Home Strategy Marketing Mkhize wants powers to restrict citizens' behaviour and movements beyond a state...

Mkhize wants powers to restrict citizens’ behaviour and movements beyond a state of disaster

Health Minister Zweli Mkhize.

  • Health Minister Zweli Mkhize proposed regulations that would give powers similar to that of the Disaster Management Act.
  • These powers would be in effect even if there wasn’t a state of disaster declared.
  • The DA said it “gives an impression of a government desperate to retain power over its citizens”.

Health Minister Zweli Mkhize wants powers to restrict South Africans even when there isn’t a national state of disaster in effect.

In a hastily organised meeting of the portfolio committee on health on Tuesday evening, Mkhize presented a set of regulations that would give him powers akin to that which the Disaster Management Act confer on the Cooperative Governance and Traditional Affairs Minister during a state of disaster.

Mkhize told the committee that regulations would be “major ammunition to deal with the pandemic”.

He said he discussed the proposed regulations with the National Health Council, which included all provinces, but it still needed to be tabled at Cabinet, which he intended to do on Wednesday.

He said at a certain point it would be more suitable to use the National Health Act rather than the Disaster Management Act.

READ | Ramaphosa calls on citizens to use the Covid-19 app – here’s how it works

The Disaster Management Act required the head of the National Disaster Management Centre to assess a disastrous event and whether it should be declared as a disaster in terms of the Act.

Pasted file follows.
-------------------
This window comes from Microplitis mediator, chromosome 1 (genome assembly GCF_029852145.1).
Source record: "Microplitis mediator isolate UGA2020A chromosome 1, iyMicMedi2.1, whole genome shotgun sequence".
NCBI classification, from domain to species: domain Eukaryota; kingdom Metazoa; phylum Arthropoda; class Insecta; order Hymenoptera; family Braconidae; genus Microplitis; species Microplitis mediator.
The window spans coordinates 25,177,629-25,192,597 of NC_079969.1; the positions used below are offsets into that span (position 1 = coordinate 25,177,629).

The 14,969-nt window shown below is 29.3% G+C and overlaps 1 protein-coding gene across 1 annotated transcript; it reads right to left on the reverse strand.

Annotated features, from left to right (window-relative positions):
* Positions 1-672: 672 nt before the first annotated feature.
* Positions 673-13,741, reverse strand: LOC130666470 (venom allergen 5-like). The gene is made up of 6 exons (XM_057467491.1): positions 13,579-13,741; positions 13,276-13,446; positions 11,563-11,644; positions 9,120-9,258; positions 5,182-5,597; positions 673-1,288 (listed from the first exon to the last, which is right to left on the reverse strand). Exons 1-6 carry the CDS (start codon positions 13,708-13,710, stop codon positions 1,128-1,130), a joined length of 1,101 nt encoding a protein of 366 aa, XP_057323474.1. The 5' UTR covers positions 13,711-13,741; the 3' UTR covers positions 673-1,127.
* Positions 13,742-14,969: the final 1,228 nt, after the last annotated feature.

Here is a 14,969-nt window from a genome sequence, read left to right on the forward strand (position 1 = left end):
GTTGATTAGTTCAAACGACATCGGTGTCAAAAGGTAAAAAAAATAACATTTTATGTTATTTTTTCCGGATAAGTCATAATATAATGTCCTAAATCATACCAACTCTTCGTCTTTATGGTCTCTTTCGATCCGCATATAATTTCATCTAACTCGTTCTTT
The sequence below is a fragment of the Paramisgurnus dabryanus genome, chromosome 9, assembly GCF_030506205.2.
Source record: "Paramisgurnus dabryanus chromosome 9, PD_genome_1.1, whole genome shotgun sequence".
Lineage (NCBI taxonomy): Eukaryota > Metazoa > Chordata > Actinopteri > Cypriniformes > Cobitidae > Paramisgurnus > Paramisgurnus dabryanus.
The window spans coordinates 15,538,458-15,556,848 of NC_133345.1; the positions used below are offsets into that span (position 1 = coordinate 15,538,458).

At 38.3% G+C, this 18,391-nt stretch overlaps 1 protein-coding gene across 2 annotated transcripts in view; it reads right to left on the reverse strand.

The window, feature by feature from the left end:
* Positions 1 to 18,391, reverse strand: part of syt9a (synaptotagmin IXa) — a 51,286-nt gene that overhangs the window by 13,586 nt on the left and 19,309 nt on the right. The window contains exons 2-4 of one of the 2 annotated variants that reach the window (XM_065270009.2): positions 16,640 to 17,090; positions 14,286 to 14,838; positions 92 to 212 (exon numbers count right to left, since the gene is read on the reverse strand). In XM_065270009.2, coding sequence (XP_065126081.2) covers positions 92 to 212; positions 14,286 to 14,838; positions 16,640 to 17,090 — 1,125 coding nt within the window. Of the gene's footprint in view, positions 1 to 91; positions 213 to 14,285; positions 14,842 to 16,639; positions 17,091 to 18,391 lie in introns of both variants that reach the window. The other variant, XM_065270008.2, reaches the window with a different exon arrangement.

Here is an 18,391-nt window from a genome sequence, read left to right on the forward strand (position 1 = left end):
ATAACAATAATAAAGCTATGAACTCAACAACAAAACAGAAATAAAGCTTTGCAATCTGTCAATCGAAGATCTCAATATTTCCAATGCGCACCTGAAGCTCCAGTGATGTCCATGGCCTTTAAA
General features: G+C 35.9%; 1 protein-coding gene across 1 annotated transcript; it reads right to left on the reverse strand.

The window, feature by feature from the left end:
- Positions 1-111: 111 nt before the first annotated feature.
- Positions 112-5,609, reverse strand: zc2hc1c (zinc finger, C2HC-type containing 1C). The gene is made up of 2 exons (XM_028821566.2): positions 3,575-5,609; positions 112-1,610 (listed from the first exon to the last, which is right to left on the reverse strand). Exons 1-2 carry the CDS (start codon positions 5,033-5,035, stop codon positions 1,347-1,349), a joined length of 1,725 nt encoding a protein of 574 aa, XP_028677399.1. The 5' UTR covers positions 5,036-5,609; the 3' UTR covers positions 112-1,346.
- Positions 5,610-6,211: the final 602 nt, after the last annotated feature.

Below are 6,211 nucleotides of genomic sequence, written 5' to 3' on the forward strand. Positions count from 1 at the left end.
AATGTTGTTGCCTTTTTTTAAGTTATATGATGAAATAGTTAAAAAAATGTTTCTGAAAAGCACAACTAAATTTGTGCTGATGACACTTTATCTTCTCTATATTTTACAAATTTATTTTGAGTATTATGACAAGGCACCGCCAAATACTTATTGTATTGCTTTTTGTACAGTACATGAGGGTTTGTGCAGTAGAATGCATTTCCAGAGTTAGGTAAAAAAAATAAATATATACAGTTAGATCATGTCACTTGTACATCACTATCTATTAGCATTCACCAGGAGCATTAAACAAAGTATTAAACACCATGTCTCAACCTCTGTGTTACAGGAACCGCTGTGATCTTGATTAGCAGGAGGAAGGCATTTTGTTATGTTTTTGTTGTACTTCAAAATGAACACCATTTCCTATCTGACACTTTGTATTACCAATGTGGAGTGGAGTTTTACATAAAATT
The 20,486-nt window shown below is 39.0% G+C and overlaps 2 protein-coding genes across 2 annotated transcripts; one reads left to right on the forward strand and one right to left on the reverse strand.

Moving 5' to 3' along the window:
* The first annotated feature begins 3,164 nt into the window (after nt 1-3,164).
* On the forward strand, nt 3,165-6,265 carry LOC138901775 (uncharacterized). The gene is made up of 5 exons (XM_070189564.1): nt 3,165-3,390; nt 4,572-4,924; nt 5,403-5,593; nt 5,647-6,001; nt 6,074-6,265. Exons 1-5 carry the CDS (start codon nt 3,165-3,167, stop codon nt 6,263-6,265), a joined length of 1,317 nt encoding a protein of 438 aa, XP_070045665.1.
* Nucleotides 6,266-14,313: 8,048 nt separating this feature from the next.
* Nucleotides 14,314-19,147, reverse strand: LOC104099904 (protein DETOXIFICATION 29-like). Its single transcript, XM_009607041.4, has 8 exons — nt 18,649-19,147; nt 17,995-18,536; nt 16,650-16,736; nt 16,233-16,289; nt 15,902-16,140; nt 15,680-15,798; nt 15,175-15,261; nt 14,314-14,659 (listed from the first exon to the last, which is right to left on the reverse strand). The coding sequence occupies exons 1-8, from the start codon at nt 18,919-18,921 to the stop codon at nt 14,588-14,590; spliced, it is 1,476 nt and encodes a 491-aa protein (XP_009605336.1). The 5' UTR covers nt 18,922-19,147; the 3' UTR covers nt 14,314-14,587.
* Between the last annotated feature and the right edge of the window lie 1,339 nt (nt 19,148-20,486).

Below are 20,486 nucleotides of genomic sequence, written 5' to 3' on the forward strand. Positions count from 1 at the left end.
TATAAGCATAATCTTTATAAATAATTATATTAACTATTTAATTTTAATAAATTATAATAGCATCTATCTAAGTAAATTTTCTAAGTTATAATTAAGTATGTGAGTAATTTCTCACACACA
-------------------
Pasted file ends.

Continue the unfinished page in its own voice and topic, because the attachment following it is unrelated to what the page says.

Then the responsible minister could declare a state of disaster, if existing legislation and contingency arrangements did not adequately provide for the government to adequately deal with the situation, or “other special circumstances warrant the declaration of a national state of a disaster”.

Only then can the minister, in consultation with relevant colleagues make regulations that must assist and protect the public; provide relief to the public; protect property; prevent or combat disruption; or deal with the destructive and other effects of the disaster.

The National Health Act did not have these limitations.

It allowed the minister to make regulations on several matters, including communicable diseases, and notifiable medical conditions.

The National Health Act required the minister to “publish all regulations proposed to be made under this Act in the Gazette for comment at least three months before the date contemplated for their commencement”, however, the minister could skip this step if “circumstances necessitate the immediate publication of a regulation”.


Mkhize wanted to amend the Regulations Relating to the Surveillance and the Control of Notifiable Medical Conditions, which was made by his predecessor, Aaron Motsoaledi in 2017.

READ | Covid-19: State of disaster extended by another month

These regulations allowed the health minister to declare a medical condition as notifiable if in his or her opinion the medical condition – “(a) posed a public health risk to a population of a particular community, district, municipality, province or the country; (b) may be regarded as a public health risk or had a potential for regional or international spread; and (c) may require immediate, appropriate and specific action to be taken by the national department, one or more provincial departments or one or more municipalities”.

Mkhize then wanted to include the power to “by Notice in the Government Gazette, publish further regulations to address, prevent and combat the spread of the notifiable medical condition”.

He also wanted a regulation included as follows: “The Minister may, to ensure that all necessary and reasonable measures are put in place to manage and control the spread of the notifiable medical condition, by regulation published in the Government Gazette, impose necessary restrictions, relating to such notifiable medical condition.”